Transient Signals

Most methods and mathematics that we use on a daily basis assume stationary signals and LTI systems (Linear and Time Invariant). In real life, systems can be non-linear and input signals transient (pot holes or “shots”). In such cases, the traditional analysis and methods can create large errors. This has been found in transient sound and vibration exposure on humans. One such example is related to  transient vibrations for a driver’s seat. The vibrations in the seat measured by a seat pad was higher than the input vibrations to the seat measured by an accelerometer at the seat base. Hence, the “damping mechanism” amplified the vibrations when transient vibrations occurred. Below, some data outlining Sed, the compression on the spine, for a truck application where there are many transients in the data. As can be seen, the levels are very  high and the risk for injury is eminent. According to the authorities this was a “green light” application. Levels were supposed to be “below the legal limits”. That was not the case! It turned out that if the “air seat” was disengaged, levels lowered substantially.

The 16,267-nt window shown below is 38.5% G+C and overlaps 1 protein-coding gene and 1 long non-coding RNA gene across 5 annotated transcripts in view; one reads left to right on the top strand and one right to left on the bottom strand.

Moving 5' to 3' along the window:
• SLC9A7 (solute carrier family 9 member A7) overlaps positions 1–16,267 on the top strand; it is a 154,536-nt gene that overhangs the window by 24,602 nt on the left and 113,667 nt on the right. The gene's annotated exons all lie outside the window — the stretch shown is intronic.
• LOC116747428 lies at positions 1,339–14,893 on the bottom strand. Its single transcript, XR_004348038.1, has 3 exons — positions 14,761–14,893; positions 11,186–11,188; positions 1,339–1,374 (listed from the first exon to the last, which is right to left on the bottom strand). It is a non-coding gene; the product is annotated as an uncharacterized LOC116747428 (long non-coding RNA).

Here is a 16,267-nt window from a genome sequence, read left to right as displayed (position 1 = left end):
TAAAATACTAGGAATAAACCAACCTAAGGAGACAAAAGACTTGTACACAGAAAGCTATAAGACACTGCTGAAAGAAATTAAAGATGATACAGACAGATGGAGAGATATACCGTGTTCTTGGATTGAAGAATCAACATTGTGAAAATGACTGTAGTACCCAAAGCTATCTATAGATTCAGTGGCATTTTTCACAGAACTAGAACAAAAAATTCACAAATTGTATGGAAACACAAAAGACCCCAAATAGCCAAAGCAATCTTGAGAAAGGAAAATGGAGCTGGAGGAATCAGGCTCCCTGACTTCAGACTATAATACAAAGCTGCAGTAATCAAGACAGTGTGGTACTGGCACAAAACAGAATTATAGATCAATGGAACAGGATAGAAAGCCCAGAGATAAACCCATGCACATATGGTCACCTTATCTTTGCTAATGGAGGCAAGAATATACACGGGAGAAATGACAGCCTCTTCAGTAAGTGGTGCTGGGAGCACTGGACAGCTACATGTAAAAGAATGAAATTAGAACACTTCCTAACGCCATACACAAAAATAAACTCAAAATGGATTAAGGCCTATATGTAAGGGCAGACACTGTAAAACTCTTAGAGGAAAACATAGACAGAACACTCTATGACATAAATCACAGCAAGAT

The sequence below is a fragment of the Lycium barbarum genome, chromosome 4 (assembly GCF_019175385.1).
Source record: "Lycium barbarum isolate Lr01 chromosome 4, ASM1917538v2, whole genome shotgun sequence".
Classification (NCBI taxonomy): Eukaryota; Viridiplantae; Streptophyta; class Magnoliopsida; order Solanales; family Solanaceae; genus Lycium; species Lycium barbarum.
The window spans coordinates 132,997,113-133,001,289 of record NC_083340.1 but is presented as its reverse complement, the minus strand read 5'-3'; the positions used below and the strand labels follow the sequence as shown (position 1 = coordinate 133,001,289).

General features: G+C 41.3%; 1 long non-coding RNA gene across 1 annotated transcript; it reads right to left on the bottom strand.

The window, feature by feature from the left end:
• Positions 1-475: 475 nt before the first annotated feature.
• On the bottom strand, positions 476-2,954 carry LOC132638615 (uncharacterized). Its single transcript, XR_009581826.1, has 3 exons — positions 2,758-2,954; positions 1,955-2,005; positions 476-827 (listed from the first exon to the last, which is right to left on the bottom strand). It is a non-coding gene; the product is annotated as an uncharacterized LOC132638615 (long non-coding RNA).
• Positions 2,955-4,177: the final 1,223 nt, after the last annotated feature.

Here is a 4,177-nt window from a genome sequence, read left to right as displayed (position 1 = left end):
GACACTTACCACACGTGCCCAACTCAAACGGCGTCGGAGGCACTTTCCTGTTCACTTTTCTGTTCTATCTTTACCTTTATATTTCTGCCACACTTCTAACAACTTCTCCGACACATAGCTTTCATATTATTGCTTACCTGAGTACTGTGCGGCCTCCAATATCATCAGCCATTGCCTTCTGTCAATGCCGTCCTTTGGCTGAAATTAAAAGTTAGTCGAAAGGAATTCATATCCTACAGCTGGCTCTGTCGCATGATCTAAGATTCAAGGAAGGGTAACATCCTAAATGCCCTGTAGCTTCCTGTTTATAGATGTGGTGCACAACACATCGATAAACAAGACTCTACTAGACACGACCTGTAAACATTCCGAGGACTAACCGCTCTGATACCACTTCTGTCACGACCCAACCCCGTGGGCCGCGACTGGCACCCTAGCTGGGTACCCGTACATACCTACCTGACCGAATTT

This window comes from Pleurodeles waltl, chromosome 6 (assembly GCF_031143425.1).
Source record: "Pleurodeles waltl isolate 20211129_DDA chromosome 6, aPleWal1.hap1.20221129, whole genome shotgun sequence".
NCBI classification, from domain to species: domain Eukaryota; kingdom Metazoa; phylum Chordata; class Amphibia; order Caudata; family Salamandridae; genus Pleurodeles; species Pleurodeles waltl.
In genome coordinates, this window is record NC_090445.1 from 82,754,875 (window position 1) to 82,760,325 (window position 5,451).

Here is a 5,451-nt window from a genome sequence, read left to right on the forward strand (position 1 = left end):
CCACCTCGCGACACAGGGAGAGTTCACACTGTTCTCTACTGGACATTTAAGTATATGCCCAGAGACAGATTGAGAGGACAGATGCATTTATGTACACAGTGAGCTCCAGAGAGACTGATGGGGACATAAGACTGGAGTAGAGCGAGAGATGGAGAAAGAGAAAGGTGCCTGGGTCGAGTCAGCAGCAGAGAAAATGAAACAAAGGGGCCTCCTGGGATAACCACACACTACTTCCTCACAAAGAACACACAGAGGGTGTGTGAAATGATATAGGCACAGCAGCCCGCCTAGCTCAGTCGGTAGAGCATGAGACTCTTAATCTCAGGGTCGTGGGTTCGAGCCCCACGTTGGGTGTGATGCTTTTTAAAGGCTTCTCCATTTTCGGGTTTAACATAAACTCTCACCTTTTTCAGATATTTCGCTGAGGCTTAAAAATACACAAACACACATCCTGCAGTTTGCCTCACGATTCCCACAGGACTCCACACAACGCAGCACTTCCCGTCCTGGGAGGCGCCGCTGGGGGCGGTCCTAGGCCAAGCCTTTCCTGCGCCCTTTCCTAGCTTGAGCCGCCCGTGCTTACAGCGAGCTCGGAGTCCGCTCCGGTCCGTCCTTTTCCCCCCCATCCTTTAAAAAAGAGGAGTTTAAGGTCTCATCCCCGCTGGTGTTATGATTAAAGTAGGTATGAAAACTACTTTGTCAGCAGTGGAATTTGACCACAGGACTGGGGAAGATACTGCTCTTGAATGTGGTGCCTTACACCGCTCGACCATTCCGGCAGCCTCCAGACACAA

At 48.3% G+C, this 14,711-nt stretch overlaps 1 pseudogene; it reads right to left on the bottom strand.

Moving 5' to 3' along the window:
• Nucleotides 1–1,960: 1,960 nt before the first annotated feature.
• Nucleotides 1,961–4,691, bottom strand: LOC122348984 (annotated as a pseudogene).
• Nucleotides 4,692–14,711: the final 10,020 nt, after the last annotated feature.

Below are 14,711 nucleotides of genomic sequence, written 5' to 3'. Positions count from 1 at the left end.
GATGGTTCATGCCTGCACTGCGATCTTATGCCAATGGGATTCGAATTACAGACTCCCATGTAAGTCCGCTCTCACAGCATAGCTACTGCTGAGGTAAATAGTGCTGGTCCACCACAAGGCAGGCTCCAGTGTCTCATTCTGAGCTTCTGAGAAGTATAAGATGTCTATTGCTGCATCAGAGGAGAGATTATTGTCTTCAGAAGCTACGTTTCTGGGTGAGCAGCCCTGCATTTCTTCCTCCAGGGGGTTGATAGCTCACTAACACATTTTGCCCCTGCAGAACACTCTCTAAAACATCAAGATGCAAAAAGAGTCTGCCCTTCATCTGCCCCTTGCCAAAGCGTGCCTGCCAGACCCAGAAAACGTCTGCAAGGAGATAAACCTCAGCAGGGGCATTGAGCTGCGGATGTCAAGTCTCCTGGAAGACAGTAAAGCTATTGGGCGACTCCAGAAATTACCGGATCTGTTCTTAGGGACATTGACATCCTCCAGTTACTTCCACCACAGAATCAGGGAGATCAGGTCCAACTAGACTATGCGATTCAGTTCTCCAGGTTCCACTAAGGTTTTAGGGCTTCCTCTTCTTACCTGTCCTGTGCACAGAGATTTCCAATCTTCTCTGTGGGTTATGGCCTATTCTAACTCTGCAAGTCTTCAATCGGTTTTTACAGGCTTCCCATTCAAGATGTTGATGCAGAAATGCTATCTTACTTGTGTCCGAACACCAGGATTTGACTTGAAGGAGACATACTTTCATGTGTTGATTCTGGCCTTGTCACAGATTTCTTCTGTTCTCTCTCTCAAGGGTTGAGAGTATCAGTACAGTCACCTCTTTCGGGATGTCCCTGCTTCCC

The example below clearly shows that when we have to deal with rather short duration transients, it is not possible to use methods that are based on stationary signal processing.

TechFuzion Gbg Harbor ErgoAir Sed 1


WBV Port 1